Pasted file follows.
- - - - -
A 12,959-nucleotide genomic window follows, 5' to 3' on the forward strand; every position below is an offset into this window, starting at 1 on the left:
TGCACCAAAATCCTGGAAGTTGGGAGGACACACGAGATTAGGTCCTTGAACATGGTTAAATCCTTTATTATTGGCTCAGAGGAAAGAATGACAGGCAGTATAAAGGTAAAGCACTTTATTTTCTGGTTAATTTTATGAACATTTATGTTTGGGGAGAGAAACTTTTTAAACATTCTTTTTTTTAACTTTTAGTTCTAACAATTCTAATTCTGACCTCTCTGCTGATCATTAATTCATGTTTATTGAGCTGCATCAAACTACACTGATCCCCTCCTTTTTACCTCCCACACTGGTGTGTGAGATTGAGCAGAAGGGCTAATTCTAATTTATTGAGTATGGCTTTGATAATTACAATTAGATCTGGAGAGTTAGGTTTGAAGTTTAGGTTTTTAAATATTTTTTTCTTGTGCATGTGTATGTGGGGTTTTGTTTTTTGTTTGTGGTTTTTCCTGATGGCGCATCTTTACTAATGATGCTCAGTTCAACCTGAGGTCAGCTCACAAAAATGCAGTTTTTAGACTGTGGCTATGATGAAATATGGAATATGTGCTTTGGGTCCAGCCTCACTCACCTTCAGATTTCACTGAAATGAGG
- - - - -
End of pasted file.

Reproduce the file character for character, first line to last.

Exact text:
A 12,959-nucleotide genomic window follows, 5' to 3' on the forward strand; every position below is an offset into this window, starting at 1 on the left:
TGCACCAAAATCCTGGAAGTTGGGAGGACACACGAGATTAGGTCCTTGAACATGGTTAAATCCTTTATTATTGGCTCAGAGGAAAGAATGACAGGCAGTATAAAGGTAAAGCACTTTATTTTCTGGTTAATTTTATGAACATTTATGTTTGGGGAGAGAAACTTTTTAAACATTCTTTTTTTTAACTTTTAGTTCTAACAATTCTAATTCTGACCTCTCTGCTGATCATTAATTCATGTTTATTGAGCTGCATCAAACTACACTGATCCCCTCCTTTTTACCTCCCACACTGGTGTGTGAGATTGAGCAGAAGGGCTAATTCTAATTTATTGAGTATGGCTTTGATAATTACAATTAGATCTGGAGAGTTAGGTTTGAAGTTTAGGTTTTTAAATATTTTTTTCTTGTGCATGTGTATGTGGGGTTTTGTTTTTTGTTTGTGGTTTTTCCTGATGGCGCATCTTTACTAATGATGCTCAGTTCAACCTGAGGTCAGCTCACAAAAATGCAGTTTTTAGACTGTGGCTATGATGAAATATGGAATATGTGCTTTGGGTCCAGCCTCACTCACCTTCAGATTTCACTGAAATGAGG